Q: I purchased some variegated English ivy and planted it outside under my oak trees. It is not doing very well. Please help.

Q: I purchased some variegated English ivy and planted it outside under my oak trees. It is not doing very well. It has spots all over the leaves, some of the leaves had died and I do not know what to do.

A: After you brought me some clippings of your ivy it became apparent the plant was suffering from a root rot and fungal leaf spot disease. You are following the St. Johns River Water Management (SJRWM) guidelines of watering twice a week but this plant does not need or like being watered that often. The area is heavily mulched and it appears the water is not draining well enough. In addition, our city and well water often shows high alkalinity which means the water is probably not draining off the leaves efficiently. When water remains on the leaves of any plant for extended periods of time it can provide the perfect environment for disease causing fungi to multiply. The easiest way to remedy this situation is to change the irrigation head so the water is directed to the lawn separately from the flower bed area. In addition, if possible, alter the way the plant receives it water by changing to micro-irrigation hoses or heads which supply water to the root area only. Ivy and other such ground cover, which are planted in the shade, might require watering only once a week at the most and probably even less often. Plants and grass in shady sites require less water and fertilizer than plants in full sun. We would also suggest fertilizing only once or twice a year rather than the once a month regime you are currently using. The combination of too much water and too much nitrogen has proved to be the downfall of this plant. It would be best to remove any dead or decaying plant material as soon as possible. You may apply a fungicide but remember most fungicides are not curative; they work best as prophylactics. This means the fungicide will protect any new leaves but it will do little to help the parts of the plant currently dead or dying. If you make these changes it is possible the plant may still recover.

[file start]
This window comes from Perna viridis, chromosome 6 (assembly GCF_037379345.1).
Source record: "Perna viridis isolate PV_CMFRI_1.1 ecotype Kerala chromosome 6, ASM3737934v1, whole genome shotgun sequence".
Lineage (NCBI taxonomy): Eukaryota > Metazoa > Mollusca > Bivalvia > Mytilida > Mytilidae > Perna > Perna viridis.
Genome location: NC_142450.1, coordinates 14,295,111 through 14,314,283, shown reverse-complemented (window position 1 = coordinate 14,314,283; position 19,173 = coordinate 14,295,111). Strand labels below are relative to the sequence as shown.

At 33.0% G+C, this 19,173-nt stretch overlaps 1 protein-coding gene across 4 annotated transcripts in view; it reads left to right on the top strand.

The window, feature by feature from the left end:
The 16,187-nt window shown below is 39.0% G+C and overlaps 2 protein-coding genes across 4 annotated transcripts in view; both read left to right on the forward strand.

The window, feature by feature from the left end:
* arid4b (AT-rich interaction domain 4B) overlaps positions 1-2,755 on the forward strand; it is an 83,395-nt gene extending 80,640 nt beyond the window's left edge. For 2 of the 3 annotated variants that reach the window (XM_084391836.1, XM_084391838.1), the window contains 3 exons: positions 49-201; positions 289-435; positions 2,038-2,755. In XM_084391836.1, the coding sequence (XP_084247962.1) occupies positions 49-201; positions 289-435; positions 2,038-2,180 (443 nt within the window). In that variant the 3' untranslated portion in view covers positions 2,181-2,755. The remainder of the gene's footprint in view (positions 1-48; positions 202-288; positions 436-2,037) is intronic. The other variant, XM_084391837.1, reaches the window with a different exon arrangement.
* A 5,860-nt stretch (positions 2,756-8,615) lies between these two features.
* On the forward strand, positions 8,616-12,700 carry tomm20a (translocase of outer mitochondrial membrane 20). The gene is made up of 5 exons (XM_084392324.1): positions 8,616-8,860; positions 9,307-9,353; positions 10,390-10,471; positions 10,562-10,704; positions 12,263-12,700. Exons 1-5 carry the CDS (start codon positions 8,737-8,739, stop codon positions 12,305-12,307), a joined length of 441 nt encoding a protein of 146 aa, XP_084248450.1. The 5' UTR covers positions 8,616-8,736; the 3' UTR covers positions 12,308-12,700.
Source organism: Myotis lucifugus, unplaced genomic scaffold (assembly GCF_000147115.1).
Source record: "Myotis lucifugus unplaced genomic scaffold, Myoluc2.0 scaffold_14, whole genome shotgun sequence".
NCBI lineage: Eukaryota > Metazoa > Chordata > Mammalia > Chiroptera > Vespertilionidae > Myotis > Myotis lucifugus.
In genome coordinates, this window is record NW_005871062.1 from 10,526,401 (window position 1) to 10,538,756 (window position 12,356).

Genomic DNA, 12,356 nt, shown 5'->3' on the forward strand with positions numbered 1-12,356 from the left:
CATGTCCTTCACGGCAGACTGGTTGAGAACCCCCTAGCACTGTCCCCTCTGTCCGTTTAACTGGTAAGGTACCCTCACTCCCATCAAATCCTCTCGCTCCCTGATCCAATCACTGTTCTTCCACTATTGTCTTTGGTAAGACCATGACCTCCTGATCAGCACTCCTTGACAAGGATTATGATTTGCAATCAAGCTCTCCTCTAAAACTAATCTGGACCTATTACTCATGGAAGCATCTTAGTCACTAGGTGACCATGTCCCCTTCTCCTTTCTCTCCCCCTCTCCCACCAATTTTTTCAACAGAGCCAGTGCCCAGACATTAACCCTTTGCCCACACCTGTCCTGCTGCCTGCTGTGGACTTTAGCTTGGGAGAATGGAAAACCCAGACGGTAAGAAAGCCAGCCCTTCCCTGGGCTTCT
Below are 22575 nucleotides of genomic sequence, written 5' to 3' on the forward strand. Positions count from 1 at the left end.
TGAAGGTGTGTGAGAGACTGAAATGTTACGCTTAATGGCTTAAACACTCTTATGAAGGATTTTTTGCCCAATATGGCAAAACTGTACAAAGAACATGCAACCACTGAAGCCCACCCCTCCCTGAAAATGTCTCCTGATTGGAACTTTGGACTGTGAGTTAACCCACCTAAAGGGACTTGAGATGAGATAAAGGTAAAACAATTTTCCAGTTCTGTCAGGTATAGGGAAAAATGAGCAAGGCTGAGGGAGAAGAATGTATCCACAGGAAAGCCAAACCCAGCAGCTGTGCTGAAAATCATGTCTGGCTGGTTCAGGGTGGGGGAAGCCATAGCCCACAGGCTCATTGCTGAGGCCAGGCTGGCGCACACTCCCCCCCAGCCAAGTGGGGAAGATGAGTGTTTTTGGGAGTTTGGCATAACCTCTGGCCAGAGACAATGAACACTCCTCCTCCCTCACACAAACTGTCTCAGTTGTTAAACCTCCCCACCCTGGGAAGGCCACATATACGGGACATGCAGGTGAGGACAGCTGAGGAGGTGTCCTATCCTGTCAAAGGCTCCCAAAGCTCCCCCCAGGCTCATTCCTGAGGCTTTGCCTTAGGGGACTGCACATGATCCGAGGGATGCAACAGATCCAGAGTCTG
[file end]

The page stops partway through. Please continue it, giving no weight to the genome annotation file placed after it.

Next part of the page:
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Posted: July 18, 2017


Category: Home Landscapes
Tags: English Ivy, Watering


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